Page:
And this is Canada, where you have to work 10x harder to get those numbers of guns. My dad owns two hand guns (one modern, one historical) and it was a lot of training, paperwork, and permits to get them. He’s also limited in how he can store them and move them. In short, you really have to want to own them. Long guns are easy to buy because they aren’t generally useful in violent crime (talking bolt-action here, of course, because duh). Everything else is only useful for killing people, so they are tightly regulated, as is the civilized thing to do.
If this guy was in the US, he’d have 500 guns and his own militia by now.
I just want to point out that Canada has very stringent gun laws and an exceptionally long licensing process that includes training, background checks - even requiring friend and family recommendations, a restricted gun list, and handgun registration. The license has to be renewed every 5 years.
If that isn’t the proper legislation to ensure they are “responsible gun owners”, I am curious what more people think is needed.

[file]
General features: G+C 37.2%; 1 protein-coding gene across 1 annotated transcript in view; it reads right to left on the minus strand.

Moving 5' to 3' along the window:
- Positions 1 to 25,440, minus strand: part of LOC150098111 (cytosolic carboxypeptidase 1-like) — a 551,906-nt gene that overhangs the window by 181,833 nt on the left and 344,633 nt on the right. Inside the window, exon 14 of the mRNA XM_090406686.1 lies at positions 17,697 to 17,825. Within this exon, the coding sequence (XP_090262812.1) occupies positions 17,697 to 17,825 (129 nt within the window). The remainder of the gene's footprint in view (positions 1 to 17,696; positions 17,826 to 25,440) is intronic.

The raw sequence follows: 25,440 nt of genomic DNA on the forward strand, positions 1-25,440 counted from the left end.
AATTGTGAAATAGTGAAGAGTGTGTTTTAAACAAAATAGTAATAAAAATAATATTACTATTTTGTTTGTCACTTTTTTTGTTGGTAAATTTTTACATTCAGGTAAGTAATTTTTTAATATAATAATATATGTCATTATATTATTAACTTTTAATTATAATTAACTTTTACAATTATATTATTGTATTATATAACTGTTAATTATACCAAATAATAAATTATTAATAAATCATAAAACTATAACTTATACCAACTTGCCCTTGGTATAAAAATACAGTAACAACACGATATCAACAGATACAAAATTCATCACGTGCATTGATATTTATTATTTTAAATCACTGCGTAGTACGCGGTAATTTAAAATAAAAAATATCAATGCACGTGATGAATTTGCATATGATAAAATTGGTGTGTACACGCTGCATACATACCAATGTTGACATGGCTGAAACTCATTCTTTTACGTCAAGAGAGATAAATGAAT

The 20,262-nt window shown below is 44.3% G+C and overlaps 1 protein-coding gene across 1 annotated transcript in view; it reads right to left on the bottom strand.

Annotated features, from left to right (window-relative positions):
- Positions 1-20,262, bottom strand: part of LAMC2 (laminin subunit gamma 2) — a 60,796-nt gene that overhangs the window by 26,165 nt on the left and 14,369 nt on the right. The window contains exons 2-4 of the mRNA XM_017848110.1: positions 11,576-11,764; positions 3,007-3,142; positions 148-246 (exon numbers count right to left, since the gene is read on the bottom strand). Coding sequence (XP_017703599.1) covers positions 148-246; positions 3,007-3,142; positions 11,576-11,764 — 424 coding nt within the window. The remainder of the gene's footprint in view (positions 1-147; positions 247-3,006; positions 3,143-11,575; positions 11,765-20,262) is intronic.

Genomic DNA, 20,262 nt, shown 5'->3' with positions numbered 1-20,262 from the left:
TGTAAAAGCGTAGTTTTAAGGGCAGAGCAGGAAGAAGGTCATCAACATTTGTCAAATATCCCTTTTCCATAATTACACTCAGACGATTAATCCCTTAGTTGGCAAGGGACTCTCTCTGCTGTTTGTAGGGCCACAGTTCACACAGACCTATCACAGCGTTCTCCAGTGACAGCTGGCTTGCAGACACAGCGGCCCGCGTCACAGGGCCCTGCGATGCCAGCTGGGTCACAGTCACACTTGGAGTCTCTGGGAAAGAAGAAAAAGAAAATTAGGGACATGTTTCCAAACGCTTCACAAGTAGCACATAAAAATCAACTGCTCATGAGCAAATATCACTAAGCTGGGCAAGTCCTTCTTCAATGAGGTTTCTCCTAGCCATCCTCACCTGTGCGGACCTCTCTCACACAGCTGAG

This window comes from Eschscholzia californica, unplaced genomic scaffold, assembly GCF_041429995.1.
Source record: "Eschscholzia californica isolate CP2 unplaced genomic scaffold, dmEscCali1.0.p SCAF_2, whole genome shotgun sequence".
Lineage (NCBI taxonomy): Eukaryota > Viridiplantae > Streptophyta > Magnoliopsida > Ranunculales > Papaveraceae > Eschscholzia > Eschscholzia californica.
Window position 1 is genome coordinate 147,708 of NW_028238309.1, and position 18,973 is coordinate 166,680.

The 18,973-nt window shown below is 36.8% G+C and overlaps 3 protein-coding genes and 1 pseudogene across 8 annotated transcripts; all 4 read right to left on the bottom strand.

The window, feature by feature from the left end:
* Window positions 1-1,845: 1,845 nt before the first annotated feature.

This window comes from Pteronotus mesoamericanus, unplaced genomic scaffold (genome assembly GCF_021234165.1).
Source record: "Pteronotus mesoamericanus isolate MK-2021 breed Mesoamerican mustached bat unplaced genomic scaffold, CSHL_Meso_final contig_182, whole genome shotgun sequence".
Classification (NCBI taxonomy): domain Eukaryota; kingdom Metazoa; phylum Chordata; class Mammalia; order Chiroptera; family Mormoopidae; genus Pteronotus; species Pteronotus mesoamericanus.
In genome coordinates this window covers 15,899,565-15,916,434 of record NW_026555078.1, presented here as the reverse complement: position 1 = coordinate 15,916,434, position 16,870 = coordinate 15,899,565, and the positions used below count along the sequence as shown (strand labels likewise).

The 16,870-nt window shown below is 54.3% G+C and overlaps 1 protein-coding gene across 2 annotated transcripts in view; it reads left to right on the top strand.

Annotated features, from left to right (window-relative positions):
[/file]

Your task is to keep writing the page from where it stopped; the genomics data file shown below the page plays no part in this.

And yet despite all that this guy either was legal and made a stupid, dangerous mistake - or he owned them illegally. Yet he’s used to disparage the 2.2 million gun owners in Canada who, by most accounts, are “responsible gun owners”.
I think probably the handguns were all illegal otherwise there wouldn’t be “multiple firearms charges”. Charged for dangerous use yes but if the guns were legal shouldn’t have resulted in charges…might have been storage issues, though. Need to be locked up with ammunition stored elsewhere also locked.
I’d hate to say it but thank God he wasn’t an American.
It’s way too easy for just about anyone to get one here in the states.